Norton Hodges: Bare Bones

In this, our final weekly post before we launch the spring issue of The High Window, we are featuring the work of Norton Hodges whose first UK full collection, Bare Bones, will be made available with it.


‘Norton Hodges’s phrase ‘the integrity of life’ underpins this knowing, poignant and entertaining collection.  He writes authentic poems about memories, relationships and other life events with the kind of simple accuracy that belies the industry and skill in their making.’  Robert Etty

‘In these sparse, beautiful poems Norton Hodges conjures tender portraits, love stories and wry, edgy comment on life’s challenges, joys and ironies. A delightful collection full of wisdom and honesty.’  Marilyn Ricci


Norton Hodges: Four Poems


I want to be the white space
around the mountain.
It seems the tiny figures
in the village below
misunderstood their importance
in the greater scheme of things,
assuming their night torments
were as momentous as this forest,
this mountain, the heavens above.
But no, the scale is correct,
their troubles were minimal
and even though
they are part of this landscape,
they’re dwarfed
by what is larger,
inhuman, impersonal.
Like them, what I need
is to get beyond the way station
of self-important dreams
and stand on the raw edge
with a mind that is clear, white,
in love with nothingness.


There was the A road and the B road,
there was the minor road and the side road,
there was the road with grass down the middle,
there was the muddy road and the farm track.

There was the path down to the shops
which became too much,
there was the minibus to the concert
that only needs a few steps.

There was the road outside the window
where you could make out a police car or an ambulance
through a gap in the fence
or guess at passers-by.

There was the road you remember
outside your first house
when you were in the midst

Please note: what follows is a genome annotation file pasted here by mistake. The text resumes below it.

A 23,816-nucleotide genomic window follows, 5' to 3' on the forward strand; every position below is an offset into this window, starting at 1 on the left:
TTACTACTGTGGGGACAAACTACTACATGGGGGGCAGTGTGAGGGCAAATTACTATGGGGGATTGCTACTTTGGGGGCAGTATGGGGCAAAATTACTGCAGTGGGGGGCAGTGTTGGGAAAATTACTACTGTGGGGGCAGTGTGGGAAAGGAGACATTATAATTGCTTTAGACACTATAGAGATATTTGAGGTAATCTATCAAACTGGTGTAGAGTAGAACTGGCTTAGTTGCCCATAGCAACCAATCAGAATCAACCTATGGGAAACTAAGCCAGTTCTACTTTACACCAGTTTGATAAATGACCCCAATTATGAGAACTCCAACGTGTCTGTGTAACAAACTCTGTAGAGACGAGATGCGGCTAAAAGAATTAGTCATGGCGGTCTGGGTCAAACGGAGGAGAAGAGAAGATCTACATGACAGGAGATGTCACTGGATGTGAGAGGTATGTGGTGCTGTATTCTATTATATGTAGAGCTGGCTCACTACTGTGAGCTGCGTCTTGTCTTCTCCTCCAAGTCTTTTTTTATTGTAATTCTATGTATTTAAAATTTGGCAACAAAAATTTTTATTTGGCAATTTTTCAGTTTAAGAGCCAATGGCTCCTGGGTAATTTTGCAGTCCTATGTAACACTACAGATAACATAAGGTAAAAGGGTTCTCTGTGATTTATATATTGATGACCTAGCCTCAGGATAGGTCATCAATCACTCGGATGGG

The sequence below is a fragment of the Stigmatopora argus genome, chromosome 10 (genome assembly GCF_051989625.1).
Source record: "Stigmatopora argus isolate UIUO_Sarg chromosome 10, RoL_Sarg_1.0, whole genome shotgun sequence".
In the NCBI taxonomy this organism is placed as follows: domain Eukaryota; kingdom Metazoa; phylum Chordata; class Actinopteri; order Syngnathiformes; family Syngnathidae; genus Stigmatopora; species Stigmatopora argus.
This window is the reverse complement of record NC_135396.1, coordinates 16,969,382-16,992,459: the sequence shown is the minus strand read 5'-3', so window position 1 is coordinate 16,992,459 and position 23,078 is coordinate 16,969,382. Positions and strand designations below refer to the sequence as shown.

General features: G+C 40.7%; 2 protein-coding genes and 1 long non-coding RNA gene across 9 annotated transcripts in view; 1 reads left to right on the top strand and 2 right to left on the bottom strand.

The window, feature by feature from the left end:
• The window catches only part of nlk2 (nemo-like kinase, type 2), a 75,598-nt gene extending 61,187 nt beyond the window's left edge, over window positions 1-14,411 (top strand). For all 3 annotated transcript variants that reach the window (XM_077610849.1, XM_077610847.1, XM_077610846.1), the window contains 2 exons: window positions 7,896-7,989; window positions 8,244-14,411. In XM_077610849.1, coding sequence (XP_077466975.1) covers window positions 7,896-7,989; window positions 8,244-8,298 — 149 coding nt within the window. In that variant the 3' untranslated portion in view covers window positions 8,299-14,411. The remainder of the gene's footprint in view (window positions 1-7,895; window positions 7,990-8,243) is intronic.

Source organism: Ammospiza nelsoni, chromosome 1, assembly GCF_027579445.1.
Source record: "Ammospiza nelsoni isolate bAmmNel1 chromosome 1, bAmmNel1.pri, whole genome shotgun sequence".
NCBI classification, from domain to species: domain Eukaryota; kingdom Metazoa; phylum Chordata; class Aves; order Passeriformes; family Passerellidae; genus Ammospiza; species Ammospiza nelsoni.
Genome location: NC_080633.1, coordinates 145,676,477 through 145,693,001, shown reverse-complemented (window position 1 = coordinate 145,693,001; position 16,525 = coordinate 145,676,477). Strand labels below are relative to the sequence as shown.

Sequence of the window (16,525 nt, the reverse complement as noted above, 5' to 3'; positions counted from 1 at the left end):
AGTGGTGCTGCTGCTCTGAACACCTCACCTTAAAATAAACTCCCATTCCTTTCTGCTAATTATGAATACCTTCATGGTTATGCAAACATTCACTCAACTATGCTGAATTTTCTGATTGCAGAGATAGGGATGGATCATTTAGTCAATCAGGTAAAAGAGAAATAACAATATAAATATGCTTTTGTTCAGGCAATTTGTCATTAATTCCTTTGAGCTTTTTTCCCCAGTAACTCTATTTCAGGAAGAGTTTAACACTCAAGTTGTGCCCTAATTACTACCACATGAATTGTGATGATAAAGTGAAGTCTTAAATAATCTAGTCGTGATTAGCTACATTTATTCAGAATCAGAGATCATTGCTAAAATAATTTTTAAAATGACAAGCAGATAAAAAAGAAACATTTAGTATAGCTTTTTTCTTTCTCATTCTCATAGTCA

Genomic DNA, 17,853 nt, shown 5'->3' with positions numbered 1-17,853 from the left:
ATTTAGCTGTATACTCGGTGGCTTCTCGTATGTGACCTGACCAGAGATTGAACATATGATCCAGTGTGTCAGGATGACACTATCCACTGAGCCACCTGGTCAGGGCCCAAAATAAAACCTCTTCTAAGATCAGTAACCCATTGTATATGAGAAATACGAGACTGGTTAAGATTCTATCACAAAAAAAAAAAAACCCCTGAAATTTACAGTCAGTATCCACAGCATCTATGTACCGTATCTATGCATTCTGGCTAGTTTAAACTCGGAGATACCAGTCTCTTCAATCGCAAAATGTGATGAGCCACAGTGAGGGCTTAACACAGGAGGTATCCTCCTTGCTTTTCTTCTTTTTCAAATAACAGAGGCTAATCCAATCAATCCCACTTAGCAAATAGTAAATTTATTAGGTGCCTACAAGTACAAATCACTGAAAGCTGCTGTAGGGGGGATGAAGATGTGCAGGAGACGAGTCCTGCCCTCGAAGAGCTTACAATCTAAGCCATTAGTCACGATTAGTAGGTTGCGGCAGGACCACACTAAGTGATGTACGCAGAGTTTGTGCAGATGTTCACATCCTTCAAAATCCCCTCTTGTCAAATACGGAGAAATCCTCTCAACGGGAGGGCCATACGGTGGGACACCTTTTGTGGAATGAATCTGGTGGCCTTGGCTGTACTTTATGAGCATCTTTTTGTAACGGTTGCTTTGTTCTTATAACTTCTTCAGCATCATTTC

of the peopled world.

There was the quieter house
on the quieter street
where you went for trees
and a bit of peace.

There were the country roads
of Sunday drives
with the radio on
and a boiled sweet.

There were the long roads of holidays
when money was tight
so you slept on the Hog’s Back
half way there.

There were the roads
you couldn’t face,
the coach trips he planned,
the dangers of abroad.

There was the road
into the cul-de-sac
where the top-hatted mourner
announced the cortege you dreaded.

There must have been other
roads, paths, tracks
in your childhood,
but were they too straight?

And there was the last road
with the sea just out of reach
where no one was en route
and visibility down to zero.


Why was it the boy read last thing at night
balancing the book so that after long practice
he could hold it under the eiderdown?

It wasn’t for certificates, glittering prizes,
or shaking down the competition.

It was to make the circle of lamplight bigger
so that, in the unknown world outside,
he could see how far it would go.


How easily the old life’s shed:

it flees like a shadow,
like a sparrow through a feasting hall;

you give the furniture
to an ex-con,
the books to Oxfam,

and begin again


without memories.

Norton Hodges was born in Gravesend, Kent, in 1948.  He studied French and German at the University College of Swansea and taught Modern Languages for 22 years. Distinguished by their clarity and wry wisdom, the poems of Bare Bones explore the aspirations of the men who returned from the Second World War and their determination to build a brighter future for their children. In poems that are accessible, eloquent and unfailingly authentic, Hodges evokes the consequences for his generation of better education and wider opportunities, aware that losing sight of one’s roots can become self-destructive and that, in the end,  what will help to pick up the pieces are love, dancing, silence, simplicity, the small contentments in accepting ‘the way the river writes’.



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